With regard to Adam’s sin, the word “trespass” in verse 18 translates from a Greek word that also appears in Romans 11:11—“So I ask, have they stumbled so as to fall? By no means! But through their stumbling salvation has come to the Gentiles, so as to make Israel jealous”—and Galatians 6:1a—“My friends, if anyone is detected in a transgression, you who have received the Spirit should restore such a one in a spirit of gentleness.”
In the Septuagint, the word appears as an expression of conscious and deliberate sin against God, and in the New Testament outside Paul’s writings, the word appears only in the parallel passages of Matthew 6:14–15 and Mark 11:25, where it emphasizes the deliberate nature of the act along with its consequences. (Only in Romans 5:20 does it suggest universal fact, and there it is an outworking of Adam’s deliberate transgression). Thus, the word carries the connotation of a deliberate action that results in loss of position before God.
Furthermore, it appears only twenty times in the New Testament, far less than the more generic word for sin. Therefore, Paul’s word choice greater emphasizes the deliberateness of mankind’s rebellion against God, which necessitated a deliberate act of righteousness by the Messiah. Paul points to the cross as a great divine act of covenantal faithfulness, whereby God, through Jesus Christ, addressed the problem of sin and opened up salvation to all who would be justified through faith. The result of such saving justification is the transformation of individuals of all ethnicities, not merely from those condemned to those “saved,” in the modern evangelical sense, but to “God’s true humanity,” his new creation.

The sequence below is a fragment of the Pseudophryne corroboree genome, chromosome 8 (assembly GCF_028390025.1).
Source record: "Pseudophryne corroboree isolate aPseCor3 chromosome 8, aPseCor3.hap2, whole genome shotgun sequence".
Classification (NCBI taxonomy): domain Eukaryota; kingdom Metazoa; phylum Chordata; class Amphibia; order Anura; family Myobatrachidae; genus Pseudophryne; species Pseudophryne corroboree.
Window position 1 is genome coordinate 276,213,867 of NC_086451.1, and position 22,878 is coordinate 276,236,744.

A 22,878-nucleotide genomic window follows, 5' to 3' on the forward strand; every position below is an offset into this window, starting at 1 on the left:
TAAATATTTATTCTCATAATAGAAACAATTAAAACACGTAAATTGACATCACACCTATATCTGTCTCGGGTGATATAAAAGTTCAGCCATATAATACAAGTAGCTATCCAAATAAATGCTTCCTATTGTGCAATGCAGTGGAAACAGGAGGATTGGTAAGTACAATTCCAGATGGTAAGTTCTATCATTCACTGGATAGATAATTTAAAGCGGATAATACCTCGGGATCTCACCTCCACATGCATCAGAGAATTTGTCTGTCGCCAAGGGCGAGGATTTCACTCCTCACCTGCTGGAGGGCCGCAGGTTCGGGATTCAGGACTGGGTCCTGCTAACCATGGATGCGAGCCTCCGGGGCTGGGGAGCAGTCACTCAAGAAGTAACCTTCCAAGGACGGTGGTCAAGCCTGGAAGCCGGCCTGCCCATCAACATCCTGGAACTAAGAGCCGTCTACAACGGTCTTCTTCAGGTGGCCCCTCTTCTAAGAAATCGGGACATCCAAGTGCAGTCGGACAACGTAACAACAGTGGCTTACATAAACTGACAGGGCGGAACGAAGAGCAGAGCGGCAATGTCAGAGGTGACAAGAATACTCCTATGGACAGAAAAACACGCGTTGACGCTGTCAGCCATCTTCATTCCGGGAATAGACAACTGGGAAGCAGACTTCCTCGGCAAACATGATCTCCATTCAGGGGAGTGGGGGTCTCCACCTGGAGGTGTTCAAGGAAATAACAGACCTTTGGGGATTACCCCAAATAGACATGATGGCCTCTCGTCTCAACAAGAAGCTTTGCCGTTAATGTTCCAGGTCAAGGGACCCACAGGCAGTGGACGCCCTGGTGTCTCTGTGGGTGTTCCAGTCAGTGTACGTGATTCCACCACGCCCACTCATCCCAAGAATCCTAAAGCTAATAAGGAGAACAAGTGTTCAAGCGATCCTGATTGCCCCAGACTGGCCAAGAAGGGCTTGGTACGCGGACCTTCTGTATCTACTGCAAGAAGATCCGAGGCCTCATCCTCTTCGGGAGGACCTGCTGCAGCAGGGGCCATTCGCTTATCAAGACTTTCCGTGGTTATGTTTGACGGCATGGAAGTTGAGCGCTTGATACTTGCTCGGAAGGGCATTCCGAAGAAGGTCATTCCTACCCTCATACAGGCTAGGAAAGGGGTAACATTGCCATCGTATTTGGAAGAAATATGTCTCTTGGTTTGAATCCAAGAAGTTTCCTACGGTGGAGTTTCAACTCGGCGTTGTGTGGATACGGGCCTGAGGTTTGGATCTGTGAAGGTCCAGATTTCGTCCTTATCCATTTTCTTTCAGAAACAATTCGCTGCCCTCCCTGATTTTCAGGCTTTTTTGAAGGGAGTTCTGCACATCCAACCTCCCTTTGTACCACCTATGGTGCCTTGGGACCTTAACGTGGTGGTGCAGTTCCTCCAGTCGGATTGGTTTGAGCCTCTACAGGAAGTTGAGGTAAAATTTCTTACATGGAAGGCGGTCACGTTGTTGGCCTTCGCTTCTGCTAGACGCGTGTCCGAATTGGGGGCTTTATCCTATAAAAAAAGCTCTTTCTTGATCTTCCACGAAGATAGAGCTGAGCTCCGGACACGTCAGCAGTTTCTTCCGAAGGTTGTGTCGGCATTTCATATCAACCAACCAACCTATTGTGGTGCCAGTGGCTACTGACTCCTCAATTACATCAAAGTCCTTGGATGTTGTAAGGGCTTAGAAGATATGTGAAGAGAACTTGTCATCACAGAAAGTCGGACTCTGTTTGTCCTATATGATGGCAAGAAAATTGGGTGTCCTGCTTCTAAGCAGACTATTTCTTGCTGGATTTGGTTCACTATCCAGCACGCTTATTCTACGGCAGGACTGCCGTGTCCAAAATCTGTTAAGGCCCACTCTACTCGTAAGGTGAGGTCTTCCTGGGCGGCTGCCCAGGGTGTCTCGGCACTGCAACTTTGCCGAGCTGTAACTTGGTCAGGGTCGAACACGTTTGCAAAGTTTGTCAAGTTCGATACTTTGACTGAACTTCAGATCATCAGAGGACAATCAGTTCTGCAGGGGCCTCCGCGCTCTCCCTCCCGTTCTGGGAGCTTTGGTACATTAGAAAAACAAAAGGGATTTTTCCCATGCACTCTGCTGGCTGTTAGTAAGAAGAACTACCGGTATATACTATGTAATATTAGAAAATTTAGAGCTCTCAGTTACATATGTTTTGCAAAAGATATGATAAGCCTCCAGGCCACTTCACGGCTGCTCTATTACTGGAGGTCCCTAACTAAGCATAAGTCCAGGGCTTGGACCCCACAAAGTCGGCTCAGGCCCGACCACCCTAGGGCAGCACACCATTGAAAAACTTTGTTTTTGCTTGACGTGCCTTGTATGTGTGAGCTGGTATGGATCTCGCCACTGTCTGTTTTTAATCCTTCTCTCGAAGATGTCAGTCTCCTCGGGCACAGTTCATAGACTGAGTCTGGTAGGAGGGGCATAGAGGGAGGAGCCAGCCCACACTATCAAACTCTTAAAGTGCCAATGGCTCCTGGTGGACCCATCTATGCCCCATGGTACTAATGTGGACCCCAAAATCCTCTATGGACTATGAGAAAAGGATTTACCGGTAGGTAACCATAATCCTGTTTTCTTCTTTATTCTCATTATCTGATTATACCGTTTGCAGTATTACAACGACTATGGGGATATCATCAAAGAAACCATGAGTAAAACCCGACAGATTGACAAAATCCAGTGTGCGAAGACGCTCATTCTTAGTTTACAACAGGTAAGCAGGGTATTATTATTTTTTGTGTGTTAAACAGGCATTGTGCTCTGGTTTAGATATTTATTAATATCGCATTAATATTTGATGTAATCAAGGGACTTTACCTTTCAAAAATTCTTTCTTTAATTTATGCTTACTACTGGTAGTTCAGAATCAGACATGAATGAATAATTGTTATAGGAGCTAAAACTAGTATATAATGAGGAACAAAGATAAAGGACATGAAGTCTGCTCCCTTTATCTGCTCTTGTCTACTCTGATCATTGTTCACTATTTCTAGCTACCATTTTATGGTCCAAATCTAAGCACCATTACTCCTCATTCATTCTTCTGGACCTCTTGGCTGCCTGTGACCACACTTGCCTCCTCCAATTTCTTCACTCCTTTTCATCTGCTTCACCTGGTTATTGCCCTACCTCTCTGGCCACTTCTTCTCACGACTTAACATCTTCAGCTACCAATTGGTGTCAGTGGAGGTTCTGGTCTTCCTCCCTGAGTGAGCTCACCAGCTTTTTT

Here, however, we must pause and step back from the doctrinal worldview that obscures our perception of Paul’s point. Two thousand years of theological debate and development have shaped our hermeneutical framework, and here particularly we must try to appreciate the gulf between the modern and first-century mindsets.